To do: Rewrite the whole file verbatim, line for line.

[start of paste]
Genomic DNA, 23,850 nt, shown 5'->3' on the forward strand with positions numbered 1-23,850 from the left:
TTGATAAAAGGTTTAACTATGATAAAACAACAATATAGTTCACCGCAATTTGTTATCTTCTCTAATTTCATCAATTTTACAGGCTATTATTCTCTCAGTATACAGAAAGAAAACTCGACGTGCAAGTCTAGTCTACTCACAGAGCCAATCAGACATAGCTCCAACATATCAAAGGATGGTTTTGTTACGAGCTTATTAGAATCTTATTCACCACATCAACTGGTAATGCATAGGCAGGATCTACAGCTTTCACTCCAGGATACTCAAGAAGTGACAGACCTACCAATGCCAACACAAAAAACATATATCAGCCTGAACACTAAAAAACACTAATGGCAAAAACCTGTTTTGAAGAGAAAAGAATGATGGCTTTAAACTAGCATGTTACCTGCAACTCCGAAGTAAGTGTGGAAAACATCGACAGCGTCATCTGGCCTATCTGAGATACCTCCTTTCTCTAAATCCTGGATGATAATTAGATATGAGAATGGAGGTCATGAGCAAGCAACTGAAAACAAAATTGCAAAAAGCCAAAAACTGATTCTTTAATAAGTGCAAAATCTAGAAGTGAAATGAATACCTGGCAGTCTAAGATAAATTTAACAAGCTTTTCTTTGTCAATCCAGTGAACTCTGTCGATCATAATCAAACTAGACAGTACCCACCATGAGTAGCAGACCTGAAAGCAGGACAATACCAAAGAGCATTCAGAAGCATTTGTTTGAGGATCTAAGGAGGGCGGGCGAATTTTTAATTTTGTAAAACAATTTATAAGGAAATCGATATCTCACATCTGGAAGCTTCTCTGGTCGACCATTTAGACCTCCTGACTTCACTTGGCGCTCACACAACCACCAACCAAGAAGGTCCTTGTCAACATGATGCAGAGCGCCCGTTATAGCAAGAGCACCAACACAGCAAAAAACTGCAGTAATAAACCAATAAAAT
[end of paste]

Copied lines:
Genomic DNA, 23,850 nt, shown 5'->3' on the forward strand with positions numbered 1-23,850 from the left:
TTGATAAAAGGTTTAACTATGATAAAACAACAATATAGTTCACCGCAATTTGTTATCTTCTCTAATTTCATCAATTTTACAGGCTATTATTCTCTCAGTATACAGAAAGAAAACTCGACGTGCAAGTCTAGTCTACTCACAGAGCCAATCAGACATAGCTCCAACATATCAAAGGATGGTTTTGTTACGAGCTTATTAGAATCTTATTCACCACATCAACTGGTAATGCATAGGCAGGATCTACAGCTTTCACTCCAGGATACTCAAGAAGTGACAGACCTACCAATGCCAACACAAAAAACATATATCAGCCTGAACACTAAAAAACACTAATGGCAAAAACCTGTTTTGAAGAGAAAAGAATGATGGCTTTAAACTAGCATGTTACCTGCAACTCCGAAGTAAGTGTGGAAAACATCGACAGCGTCATCTGGCCTATCTGAGATACCTCCTTTCTCTAAATCCTGGATGATAATTAGATATGAGAATGGAGGTCATGAGCAAGCAACTGAAAACAAAATTGCAAAAAGCCAAAAACTGATTCTTTAATAAGTGCAAAATCTAGAAGTGAAATGAATACCTGGCAGTCTAAGATAAATTTAACAAGCTTTTCTTTGTCAATCCAGTGAACTCTGTCGATCATAATCAAACTAGACAGTACCCACCATGAGTAGCAGACCTGAAAGCAGGACAATACCAAAGAGCATTCAGAAGCATTTGTTTGAGGATCTAAGGAGGGCGGGCGAATTTTTAATTTTGTAAAACAATTTATAAGGAAATCGATATCTCACATCTGGAAGCTTCTCTGGTCGACCATTTAGACCTCCTGACTTCACTTGGCGCTCACACAACCACCAACCAAGAAGGTCCTTGTCAACATGATGCAGAGCGCCCGTTATAGCAAGAGCACCAACACAGCAAAAAACTGCAGTAATAAACCAATAAAAT